Gov. Kim Reynolds, Johnson County extend public health emergency declarations

Johnson County extended its public health emergency declaration until Aug. 1 on Thursday, or as long as Gov. Kim Reynolds' State Disaster Declaration remains in effect.

Gov.+Kim+Reynolds+speaks+during+the+Condition+of+the+State+address+at+the+Iowa+State+Capitol+on+Tuesday%2C+January+14%2C+2020.+Gov.+Kim+Reynolds+discussed+initiatives+such+as+tax+cuts%2C+mental+health+funding%2C+and+workforce+training.+

Gov. Kim Reynolds speaks during the Condition of the State address at the Iowa State Capitol on Tuesday, January 14, 2020. Gov. Kim Reynolds discussed initiatives such as tax cuts, mental health funding, and workforce training.

Josie Fischels, Summer Editor


In response to the spike in positive cases of COVID-19 in Johnson County and other counties in Iowa, the Declaration of the Public Health Disaster Emergency has been extended to Aug. 1, or as long as Iowa Gov. Kim Reynolds’ State Disaster declaration remains in effect, by the approval of the Johnson County Board of Supervisors and Johnson County Emergency Management Commission, according to a Thursday release.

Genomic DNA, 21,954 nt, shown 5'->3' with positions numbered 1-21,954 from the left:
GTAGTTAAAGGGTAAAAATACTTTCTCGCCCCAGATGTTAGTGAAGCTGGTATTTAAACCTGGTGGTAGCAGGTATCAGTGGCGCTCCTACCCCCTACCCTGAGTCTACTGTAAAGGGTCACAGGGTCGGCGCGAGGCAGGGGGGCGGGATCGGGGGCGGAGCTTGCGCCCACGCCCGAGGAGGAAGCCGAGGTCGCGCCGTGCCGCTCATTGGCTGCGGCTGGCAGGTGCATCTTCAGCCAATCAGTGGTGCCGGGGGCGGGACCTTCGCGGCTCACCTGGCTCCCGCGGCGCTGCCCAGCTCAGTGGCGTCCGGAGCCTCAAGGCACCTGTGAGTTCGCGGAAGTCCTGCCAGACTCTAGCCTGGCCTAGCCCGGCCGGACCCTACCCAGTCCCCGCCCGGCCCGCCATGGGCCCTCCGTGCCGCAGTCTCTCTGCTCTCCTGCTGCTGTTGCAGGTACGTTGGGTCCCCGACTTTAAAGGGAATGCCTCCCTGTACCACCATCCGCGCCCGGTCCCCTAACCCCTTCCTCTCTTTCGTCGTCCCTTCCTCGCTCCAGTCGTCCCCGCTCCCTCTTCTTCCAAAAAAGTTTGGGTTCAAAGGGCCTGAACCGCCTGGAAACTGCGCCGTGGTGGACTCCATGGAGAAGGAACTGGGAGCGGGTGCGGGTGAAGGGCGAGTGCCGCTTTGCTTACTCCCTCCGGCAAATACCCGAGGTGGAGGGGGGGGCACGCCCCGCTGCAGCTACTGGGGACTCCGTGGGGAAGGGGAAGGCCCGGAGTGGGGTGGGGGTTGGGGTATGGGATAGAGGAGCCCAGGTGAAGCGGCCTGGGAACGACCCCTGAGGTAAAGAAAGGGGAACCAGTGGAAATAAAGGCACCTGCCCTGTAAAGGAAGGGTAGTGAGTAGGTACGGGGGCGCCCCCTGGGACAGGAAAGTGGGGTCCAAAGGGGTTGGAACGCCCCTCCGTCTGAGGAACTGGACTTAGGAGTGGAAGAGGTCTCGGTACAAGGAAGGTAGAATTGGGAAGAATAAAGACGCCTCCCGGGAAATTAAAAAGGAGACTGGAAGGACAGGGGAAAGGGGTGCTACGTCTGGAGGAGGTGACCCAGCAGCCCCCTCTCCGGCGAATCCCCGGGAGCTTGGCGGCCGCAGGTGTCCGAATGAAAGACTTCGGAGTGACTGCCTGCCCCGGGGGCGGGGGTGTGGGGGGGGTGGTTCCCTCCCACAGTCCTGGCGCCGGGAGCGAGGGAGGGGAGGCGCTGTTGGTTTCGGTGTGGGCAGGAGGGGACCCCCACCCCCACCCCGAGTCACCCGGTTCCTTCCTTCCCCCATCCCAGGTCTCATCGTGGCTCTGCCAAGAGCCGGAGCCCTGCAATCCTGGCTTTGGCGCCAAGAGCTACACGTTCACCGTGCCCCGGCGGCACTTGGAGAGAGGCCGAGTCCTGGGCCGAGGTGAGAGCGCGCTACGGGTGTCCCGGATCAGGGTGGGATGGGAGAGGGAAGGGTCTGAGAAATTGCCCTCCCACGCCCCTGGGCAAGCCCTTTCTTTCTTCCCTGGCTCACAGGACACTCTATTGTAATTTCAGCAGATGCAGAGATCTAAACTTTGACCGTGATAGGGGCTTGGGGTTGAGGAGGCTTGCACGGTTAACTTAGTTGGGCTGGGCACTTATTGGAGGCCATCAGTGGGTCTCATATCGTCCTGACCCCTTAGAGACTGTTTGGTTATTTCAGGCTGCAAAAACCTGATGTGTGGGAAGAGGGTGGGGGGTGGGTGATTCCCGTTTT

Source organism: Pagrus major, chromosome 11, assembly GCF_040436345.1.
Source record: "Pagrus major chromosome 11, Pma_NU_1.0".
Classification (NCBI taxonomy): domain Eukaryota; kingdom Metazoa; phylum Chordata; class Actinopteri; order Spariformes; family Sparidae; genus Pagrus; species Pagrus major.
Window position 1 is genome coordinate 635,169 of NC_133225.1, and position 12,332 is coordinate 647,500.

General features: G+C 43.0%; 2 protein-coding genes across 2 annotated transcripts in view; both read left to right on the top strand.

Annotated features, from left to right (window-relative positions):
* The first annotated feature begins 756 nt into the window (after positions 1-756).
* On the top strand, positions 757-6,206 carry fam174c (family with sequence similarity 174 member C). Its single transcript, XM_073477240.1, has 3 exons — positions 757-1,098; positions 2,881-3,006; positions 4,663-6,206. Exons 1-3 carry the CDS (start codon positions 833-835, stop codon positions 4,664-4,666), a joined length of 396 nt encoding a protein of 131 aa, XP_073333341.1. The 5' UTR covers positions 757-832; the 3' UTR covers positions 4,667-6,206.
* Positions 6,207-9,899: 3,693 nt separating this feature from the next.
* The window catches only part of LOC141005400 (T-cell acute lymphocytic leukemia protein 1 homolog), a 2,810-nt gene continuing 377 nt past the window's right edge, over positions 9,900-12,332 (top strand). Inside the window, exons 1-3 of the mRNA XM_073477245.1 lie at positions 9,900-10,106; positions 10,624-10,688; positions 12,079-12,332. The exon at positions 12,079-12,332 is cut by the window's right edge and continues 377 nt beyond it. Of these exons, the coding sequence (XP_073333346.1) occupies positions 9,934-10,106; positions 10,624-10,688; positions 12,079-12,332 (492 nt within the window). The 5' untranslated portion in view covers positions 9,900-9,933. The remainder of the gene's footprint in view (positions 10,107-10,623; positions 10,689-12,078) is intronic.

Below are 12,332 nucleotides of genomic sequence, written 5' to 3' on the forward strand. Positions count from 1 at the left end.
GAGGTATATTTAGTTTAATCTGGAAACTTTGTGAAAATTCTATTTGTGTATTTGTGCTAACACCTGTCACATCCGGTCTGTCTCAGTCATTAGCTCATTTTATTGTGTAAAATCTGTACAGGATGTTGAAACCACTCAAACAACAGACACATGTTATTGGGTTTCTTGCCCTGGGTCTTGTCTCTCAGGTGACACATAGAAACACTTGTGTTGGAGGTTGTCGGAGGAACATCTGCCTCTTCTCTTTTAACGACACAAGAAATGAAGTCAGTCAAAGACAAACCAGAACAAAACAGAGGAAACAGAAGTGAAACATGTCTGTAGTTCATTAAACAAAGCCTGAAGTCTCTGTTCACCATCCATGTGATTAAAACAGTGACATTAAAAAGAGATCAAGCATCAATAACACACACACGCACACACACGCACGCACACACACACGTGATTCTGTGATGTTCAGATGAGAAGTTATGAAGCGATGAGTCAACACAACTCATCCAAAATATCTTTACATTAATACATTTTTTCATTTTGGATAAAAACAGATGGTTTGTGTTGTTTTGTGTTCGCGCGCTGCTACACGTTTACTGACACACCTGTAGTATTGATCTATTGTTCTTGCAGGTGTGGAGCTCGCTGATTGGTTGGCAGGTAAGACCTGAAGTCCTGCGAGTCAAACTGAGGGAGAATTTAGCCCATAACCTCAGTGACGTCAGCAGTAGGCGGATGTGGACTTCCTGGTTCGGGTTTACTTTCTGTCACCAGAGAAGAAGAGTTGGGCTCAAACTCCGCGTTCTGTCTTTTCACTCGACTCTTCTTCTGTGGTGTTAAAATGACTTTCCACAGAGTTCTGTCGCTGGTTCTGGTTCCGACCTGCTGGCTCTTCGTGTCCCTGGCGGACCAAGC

The approval follows Reynolds’ Thursday decision to extend her most recent public health emergency proclamation for an additional 30 days. Her latest proclamation would have expired at 11:59 Thursday night.

“The extension of the proclamation will remain focused on actively managing COVID-19 in Iowa. We continue to assess virus activity and the process of our response efforts on a daily basis as we have from the very start,” Reynolds said during a Thursday press conference. “We know that COVID-19 remains in communities across our state and the nation and will for some time.”

Reynolds said that Iowa’s overall positive cases, hospitalizations, and death rate of the coronavirus have continued to decline over the past month. However, she said that some areas within the state have seen spikes among younger Iowans, including Johnson County.

As of Thursday, there are 893 positive cases of COVID-19 reported in Johnson County.

“COVID-19 continues to pose a substantial widespread risk of infection, leading to a significant risk of harm to the population of Johnson County,” the board stated in the release. “The Board of Supervisors urges all residents of Johnson County to continue to practice appropriate physical distancing whenever interacting with other people, wear face coverings in public and increase hygiene and public health measures to reduce the risk of transmission.”

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